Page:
Bottom line: Not only do waterboarding and the other types of torture currently being debated put us in company with the most vile regimes of the past half-century; they're also designed specifically to generate a (usually false) confession, not to obtain genuinely actionable intel. This isn't a matter of sacrificing moral values to keep us safe; it's sacrificing moral values for no purpose whatsoever.

These photos are important because most of us have never seen an actual, real-life waterboard. The press typically describes it in the most anodyne ways: a device meant to "simulate drowning" or to "make the prisoner believe he might drown." But the Khymer Rouge were no jokesters, and they didn't tailor their abuse to the dictates of the Geneva Convention. They-- like so many brutal regimes--made waterboarding one of their primary tools for a simple reason: it is one of the most viciously effective forms of torture ever devised.

The legislation backed by Bush and congressional Republicans would explicitly permit the use of evidence obtained through waterboarding and other forms of torture. Khalid Sheikh Muhammad and other top al Qaeda leaders have reportedly been subjected to this technique. They would certainly note--or try to note--that at any trial. But with this legislation, the White House is seeking to declare the use of waterboarding (at least in the past) as a legitimate practice of the US government.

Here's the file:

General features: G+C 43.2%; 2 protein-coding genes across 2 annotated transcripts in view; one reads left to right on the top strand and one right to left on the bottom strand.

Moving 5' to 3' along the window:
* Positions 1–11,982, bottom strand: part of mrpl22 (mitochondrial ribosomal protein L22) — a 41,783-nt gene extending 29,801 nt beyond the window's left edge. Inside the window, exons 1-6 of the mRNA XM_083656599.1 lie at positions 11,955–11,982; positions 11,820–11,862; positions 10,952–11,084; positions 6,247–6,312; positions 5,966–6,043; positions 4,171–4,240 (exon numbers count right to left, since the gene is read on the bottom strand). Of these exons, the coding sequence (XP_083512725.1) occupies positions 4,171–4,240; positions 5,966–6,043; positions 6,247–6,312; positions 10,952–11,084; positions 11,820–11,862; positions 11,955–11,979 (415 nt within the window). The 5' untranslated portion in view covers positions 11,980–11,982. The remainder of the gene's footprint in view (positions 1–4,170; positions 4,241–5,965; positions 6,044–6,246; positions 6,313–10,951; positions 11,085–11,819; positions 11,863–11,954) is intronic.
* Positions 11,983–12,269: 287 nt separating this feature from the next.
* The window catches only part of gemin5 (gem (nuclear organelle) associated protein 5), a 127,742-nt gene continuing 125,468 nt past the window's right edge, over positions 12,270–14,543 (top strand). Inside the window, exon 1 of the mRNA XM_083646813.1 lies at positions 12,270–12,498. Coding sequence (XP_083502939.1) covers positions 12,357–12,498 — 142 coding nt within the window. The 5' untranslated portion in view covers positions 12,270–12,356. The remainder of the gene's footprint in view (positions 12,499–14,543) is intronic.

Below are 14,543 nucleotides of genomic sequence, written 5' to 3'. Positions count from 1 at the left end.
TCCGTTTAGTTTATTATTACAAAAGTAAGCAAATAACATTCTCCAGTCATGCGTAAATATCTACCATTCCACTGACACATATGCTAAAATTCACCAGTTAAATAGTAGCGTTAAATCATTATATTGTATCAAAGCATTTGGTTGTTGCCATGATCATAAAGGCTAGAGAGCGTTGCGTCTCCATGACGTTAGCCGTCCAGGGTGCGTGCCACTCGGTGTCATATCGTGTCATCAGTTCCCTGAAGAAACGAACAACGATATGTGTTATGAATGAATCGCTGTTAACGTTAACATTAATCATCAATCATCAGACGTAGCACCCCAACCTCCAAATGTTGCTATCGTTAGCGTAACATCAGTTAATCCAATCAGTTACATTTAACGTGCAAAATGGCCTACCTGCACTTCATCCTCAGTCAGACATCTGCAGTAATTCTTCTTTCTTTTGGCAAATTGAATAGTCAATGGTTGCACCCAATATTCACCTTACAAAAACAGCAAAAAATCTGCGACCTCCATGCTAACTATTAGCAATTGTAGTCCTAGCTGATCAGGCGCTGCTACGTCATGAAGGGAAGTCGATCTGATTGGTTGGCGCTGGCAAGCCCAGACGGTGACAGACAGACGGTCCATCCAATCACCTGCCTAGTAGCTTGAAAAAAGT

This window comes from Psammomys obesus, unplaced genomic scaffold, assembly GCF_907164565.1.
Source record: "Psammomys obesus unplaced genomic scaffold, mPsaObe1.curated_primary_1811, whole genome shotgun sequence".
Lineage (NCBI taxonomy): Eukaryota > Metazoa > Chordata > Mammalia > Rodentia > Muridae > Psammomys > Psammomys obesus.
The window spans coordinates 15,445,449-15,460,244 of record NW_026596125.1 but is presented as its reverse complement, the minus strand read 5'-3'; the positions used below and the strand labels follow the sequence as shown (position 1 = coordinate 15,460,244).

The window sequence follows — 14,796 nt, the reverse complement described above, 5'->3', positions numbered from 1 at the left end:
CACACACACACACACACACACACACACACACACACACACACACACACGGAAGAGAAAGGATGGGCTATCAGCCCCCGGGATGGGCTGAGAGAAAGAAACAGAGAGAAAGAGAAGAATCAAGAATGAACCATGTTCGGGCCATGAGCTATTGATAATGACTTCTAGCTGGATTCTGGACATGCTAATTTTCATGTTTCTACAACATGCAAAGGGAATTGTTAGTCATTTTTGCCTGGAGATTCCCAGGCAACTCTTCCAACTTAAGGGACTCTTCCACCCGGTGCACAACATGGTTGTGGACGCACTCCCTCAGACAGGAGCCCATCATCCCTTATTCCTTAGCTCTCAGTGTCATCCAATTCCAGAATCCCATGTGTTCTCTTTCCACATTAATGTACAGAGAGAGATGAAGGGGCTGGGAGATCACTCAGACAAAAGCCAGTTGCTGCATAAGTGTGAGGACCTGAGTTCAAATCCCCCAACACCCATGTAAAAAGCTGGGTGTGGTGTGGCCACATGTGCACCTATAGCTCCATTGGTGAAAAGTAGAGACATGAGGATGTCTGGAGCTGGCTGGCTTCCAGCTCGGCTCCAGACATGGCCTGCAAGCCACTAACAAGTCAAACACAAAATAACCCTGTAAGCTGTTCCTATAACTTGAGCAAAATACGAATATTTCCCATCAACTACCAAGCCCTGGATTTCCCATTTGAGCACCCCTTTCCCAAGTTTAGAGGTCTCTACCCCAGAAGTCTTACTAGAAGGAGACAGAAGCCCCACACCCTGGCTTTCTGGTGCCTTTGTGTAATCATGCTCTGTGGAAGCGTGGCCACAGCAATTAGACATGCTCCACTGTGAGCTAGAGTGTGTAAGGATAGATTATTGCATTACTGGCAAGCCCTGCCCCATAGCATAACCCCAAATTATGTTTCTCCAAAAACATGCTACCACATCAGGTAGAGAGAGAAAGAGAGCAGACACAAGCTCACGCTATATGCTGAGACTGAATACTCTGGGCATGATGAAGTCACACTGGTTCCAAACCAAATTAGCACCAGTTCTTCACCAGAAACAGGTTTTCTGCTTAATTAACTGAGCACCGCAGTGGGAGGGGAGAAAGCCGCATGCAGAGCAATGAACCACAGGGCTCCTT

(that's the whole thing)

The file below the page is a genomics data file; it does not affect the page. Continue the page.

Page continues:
The House of Representatives voted for Bush's bill on Thursday, 253 to 168 (with 34 Democrats siding with the president and only seven Republicans breaking with their party's leader). The Senate is expected to vote on the bill today. Its members should consider Blank's photos and arguments before they, too, go off the deep end.

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To comment on this item--or read comments about this item--click on the time stamp at the end of the posting...Scratch that. I'm told that someone is actively trying to shut down this site by bombarding it with comments. "I think this is not coincidental with the release of your book," my web wizard says. Nearly 300,000 came in last night from the perp--in a massive attempt to crash the site. Consequently, comments are off, and we're figuring out what to do next.

Posted by David Corn at September 28, 2006 02:09 PM



David Corn

1 Comments:

Blogger MnMnM said...

Gazing at waterboard equipment, we cannot even come close to experiencing the horror felt by individuals subjected to such. It appears that the President's henchman has given us an even deeper understanding of inhumanity to man by providing us bloggers with a real-time virtual experience of being imprisoned and cut off from all discourse with our fellow man and the outside world. This illegal and vicious silencing of our comments is the only evidence we need to know that the unconstitutional powers granted to the President this week will most certainly be use to silence all critics including American citizens. We pitiful souls can be punished now based on hearsay and baseless allegations, yet those doing the punishing will never be subject to discipline or justice. The fear of alternative interrogation techniques WILL be used to keep us all in line.

We have nothing to fear but the use of FEAR itself. As the President said, "We have seen the enemy and we are them?"

9/30/2006 11:52 AM